Tuesday, December 24, 2013

A Juvenile Rufous Looks in the Window!

Tellico Village is an incorporated community on the western shore of the Tellico Reservoir in Loudon County, Tennessee.  The community is suburban in arrangement but each cluster of housing is separated by wooded areas and the entire community borders the Tellico Reservoir, also known as Tellico Lake.
From Joan and Charles Omarzu's deck where a hummingbird feeder hangs, there is a wonderful view of the surrounding countryside, and in the distance, Mount LeConte and other features of the Great Smoky Mountains can be seen. 
Joan hung a feeder out last November but did not notice a hummingbird visiting during that season. She also noted later that the feeder was not easily viewed from the window. This year, she initially decided she would not hang a feeder, but on December 2nd, Charles thought he saw a hummingbird around the deck. Joan watched the deck for a while and the hummingbird came to the window and hovered in front of her. She quickly made sugar water and hung a feeder out!
Above, Mark Armstrong, Master Bander for hummingbirds and songbirds in east Tennessee, removes the hummingbird from the trap after it is captured and places it in a mesh bag to hold it safely until he is ready to band it, a time-span that can usually be measured in seconds.
The hummingbird trap was hand-made by Mark, who is a biologist and the bird curator at the Knoxville Zoo, and past president of the Knoxville Chapter of the Tennessee Ornithological Society.  A sliding door, positioned on one side of the trap, is opened and closed by the tension of a line attached to a fishing reel that Mark holds in his hand. When the line is pulled tight, the door lifts up.  When tension is released the door comes down and captures the hummer inside.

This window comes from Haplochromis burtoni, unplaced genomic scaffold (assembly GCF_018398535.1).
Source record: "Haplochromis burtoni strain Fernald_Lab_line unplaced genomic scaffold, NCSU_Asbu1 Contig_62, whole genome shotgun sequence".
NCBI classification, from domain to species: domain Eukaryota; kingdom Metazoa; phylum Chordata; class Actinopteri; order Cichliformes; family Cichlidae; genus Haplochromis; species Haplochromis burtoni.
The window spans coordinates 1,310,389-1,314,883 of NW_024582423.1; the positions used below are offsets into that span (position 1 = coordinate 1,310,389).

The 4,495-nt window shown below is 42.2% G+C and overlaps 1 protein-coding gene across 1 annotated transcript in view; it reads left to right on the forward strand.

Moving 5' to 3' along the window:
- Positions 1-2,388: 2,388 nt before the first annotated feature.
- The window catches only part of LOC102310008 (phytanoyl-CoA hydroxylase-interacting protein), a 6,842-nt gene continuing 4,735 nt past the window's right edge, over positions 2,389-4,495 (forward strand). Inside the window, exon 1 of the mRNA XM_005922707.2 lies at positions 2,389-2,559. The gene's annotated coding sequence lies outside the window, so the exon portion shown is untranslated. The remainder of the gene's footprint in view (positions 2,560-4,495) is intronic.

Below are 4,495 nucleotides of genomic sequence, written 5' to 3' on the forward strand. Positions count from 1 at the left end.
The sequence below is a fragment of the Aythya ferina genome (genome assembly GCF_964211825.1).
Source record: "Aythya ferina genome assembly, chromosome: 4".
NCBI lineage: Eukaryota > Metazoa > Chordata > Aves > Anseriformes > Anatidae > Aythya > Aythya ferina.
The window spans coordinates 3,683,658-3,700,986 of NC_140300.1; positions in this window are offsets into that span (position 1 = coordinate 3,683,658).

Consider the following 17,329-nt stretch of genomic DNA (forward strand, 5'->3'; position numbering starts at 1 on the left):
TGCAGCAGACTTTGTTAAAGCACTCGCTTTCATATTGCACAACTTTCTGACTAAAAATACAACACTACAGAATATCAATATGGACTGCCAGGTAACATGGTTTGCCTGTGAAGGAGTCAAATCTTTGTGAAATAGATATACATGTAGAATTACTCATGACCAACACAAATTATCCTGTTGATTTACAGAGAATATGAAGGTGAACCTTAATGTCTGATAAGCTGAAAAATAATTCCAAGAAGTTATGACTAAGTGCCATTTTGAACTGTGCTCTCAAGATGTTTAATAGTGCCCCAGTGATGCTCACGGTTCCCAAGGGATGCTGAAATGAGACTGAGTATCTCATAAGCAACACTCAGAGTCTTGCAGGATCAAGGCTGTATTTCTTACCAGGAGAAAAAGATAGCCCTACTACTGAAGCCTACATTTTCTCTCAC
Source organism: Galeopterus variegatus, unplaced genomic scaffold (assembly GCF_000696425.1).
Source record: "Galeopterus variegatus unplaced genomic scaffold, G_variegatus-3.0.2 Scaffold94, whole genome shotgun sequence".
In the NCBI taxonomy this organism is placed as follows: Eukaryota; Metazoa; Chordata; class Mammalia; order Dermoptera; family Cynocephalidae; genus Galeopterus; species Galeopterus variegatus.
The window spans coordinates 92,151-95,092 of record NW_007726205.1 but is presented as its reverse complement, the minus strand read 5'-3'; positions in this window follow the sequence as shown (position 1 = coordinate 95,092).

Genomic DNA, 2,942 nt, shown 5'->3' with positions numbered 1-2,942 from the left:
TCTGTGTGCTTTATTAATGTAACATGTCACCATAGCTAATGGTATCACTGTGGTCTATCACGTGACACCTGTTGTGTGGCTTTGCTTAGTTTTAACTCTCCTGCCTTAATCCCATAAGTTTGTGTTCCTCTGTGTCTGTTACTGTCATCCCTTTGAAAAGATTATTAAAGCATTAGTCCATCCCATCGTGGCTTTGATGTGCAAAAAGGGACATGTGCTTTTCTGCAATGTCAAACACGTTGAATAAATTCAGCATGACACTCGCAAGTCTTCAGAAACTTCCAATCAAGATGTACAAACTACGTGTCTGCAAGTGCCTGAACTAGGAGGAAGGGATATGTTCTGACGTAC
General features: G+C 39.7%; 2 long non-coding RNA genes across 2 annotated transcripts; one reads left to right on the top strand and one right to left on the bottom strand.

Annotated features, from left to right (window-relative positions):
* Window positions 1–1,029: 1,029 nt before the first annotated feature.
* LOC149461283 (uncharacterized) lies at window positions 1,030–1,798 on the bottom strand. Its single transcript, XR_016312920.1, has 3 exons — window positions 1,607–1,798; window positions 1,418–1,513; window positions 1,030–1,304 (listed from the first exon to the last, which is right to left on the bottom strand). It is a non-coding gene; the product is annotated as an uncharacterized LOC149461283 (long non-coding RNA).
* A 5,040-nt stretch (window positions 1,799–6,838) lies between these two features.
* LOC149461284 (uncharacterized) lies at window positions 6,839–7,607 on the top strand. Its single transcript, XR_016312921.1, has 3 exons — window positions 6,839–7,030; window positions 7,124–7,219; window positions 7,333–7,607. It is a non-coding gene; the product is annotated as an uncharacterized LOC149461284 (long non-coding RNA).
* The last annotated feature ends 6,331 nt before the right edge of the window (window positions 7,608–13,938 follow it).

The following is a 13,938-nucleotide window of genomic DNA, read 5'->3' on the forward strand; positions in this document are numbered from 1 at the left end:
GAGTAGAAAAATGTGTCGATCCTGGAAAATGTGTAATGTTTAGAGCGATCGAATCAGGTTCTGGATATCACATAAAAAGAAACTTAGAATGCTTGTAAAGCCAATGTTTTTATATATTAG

Bird banders are specially trained and licensed volunteers.  In addition to earning a songbird banding license, the hummingbird bander spends hundreds of hours specifically training to band hummingbirds.  Banders either purchase or make their own equipment.

Even the specially numbered bands issued by the Bird Banding Laboratory come on a metal sheet that must be carefully disassembled and the tiny numbered strips formed into rings that will fit the hummingbird's leg. The rings are then placed on a wire in numbered sequence, ready to be opened with pliars and closed again around the banded hummingbird's leg.
This hummingbird's band begins with J43.  The J represents a beginning series of numbers, shortening the number sequence recorded and helping banders recognize a band number sequence more quickly.
Friend, Claire Manzo, who has also had a wintering hummingbird at her Tellico Village home in the past, takes a video of the banding process to show their bird club.  Claire has organized the Tellico Village birding organization, the Tellico Villiage Birders, and is the current president.
Above, Mark measures the length of the hummingbird's tail feathers and below he measures the length of the beak.
In the image below you see the small stocking that cradles the hummer.  Mark counts the gorget feathers that have developed as a part of his record on this juvenile.